Each year, Easter falls on the first Sunday following the first ecclesiastical full moon occurring on or after March 21 (the established date of the vernal equinox). Easter always falls between March 22 and April 25.
Easter is the quintessential movable feast, a religious holiday that does not fall on the same calendar date each year. The method for determining when Easter is celebrated dates back to the days of Emperor Constantine of Rome in the fourth century A.D., as reported by the U.S. Naval Observatory. This original method was based on tables formed simply for the purpose of determining the date for celebrating Easter. The tables were fine tuned over the centuries, culminating with today's version, created during the formation of Pope Gregory XIII's revision of the Julian calendar. Eastern Christian churches never did adopt the Gregorian calendar. Therefore, those in the Eastern Orthodox Church use a slightly different method and sometimes end up celebrating Easter on a different date from those in western Catholic and Protestant churches.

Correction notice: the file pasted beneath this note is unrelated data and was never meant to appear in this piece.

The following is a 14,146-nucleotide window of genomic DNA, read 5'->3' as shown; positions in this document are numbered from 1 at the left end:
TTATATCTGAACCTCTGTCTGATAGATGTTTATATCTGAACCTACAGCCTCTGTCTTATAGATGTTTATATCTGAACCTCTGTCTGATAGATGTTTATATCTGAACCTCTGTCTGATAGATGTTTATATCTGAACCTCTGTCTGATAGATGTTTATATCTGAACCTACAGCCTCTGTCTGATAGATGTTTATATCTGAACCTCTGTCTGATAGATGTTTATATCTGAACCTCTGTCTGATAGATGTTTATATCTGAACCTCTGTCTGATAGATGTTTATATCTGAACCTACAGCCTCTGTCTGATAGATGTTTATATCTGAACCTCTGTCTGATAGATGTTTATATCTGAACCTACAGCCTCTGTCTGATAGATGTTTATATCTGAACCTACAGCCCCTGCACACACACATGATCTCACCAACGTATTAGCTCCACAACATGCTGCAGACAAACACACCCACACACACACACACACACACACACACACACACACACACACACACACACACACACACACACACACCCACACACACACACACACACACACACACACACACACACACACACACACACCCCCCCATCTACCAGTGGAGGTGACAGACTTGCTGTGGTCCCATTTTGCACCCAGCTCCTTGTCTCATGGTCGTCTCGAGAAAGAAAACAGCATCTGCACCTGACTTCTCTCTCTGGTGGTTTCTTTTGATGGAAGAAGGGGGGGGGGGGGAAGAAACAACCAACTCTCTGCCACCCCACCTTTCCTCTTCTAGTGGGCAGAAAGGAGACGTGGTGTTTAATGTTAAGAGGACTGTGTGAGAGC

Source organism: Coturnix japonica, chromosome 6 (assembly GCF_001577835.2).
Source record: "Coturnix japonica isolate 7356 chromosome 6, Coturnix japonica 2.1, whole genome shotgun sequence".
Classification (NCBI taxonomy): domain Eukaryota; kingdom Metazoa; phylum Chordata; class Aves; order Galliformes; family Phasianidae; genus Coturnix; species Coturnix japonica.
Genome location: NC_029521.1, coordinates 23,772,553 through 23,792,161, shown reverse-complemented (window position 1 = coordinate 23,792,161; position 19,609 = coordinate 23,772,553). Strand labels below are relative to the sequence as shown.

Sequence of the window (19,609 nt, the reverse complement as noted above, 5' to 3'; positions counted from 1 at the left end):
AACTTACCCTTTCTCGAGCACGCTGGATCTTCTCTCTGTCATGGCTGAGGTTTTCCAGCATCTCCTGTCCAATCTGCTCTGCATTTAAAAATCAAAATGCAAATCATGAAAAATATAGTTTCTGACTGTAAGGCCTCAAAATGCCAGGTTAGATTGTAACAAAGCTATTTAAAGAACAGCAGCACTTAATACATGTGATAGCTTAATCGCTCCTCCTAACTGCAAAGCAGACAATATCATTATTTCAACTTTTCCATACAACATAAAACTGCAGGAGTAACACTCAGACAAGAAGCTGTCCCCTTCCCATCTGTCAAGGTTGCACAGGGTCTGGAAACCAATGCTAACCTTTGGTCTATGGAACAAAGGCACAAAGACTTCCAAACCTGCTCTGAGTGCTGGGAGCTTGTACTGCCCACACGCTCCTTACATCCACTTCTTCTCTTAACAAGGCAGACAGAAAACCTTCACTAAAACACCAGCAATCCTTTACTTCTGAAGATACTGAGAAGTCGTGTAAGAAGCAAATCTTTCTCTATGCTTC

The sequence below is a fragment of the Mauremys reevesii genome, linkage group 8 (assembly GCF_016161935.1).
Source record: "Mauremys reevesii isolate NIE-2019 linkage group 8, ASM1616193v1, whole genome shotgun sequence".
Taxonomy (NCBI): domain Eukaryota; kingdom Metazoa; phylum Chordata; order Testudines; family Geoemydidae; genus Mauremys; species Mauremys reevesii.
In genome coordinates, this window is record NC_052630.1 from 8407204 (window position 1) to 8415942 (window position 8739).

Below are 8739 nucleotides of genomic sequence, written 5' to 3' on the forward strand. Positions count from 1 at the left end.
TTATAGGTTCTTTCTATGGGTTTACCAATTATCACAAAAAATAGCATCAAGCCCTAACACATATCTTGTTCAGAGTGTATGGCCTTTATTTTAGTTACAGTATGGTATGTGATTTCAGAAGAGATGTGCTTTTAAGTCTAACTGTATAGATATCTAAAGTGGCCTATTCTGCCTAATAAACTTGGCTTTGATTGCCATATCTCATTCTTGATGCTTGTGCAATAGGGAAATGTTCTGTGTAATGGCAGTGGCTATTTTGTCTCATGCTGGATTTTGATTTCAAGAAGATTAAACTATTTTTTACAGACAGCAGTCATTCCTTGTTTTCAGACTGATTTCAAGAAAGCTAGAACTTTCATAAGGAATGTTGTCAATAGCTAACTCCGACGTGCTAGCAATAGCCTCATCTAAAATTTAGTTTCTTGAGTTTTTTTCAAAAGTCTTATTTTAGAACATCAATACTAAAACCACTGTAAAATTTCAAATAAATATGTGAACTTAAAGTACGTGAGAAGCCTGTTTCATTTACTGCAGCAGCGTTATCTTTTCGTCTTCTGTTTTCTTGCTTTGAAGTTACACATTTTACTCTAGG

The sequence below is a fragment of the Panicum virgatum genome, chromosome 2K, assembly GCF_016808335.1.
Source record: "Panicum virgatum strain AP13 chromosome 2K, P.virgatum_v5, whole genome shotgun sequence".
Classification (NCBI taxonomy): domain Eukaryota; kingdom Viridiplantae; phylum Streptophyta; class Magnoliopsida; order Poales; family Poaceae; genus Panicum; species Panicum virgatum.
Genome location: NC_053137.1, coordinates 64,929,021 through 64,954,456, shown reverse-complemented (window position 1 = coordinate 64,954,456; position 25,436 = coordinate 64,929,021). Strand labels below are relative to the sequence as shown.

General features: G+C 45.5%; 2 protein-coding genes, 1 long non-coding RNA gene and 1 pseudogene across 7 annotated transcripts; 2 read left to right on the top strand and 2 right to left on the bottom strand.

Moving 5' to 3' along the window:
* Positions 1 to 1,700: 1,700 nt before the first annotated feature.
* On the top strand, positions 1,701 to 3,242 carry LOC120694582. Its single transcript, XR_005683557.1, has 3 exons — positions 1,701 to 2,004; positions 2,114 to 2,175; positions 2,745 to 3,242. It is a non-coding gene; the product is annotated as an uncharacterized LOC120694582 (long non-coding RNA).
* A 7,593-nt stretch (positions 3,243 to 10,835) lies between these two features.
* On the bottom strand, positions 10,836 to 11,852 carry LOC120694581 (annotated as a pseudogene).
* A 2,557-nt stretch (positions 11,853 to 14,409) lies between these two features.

Eastern churches determine Easter's date using a different point of reference. Instead of basing their calculation on the ecclesiastical full moon, they base their date for Easter on the astronomical full moon for the meridian of Jerusalem.